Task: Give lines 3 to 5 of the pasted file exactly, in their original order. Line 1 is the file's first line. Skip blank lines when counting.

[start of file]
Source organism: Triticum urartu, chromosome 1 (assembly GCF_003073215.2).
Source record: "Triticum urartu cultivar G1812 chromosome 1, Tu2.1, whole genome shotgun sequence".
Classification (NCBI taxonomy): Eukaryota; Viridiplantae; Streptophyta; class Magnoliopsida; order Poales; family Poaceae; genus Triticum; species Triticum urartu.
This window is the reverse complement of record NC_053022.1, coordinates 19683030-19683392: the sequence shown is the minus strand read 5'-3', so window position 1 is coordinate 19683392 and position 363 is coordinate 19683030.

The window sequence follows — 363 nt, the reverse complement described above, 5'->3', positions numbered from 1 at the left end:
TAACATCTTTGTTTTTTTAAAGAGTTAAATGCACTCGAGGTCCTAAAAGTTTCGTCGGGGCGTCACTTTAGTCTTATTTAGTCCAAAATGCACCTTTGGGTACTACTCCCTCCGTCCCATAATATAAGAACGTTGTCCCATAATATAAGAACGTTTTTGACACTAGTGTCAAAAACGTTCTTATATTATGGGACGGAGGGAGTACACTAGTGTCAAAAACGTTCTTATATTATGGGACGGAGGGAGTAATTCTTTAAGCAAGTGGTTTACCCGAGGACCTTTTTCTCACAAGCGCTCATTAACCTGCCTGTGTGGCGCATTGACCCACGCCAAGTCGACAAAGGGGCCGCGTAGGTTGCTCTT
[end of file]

Classification (NCBI taxonomy): Eukaryota; Viridiplantae; Streptophyta; class Magnoliopsida; order Poales; family Poaceae; genus Triticum; species Triticum urartu.
This window is the reverse complement of record NC_053022.1, coordinates 19683030-19683392: the sequence shown is the minus strand read 5'-3', so window position 1 is coordinate 19683392 and position 363 is coordinate 19683030.

The window sequence follows — 363 nt, the reverse complement described above, 5'->3', positions numbered from 1 at the left end: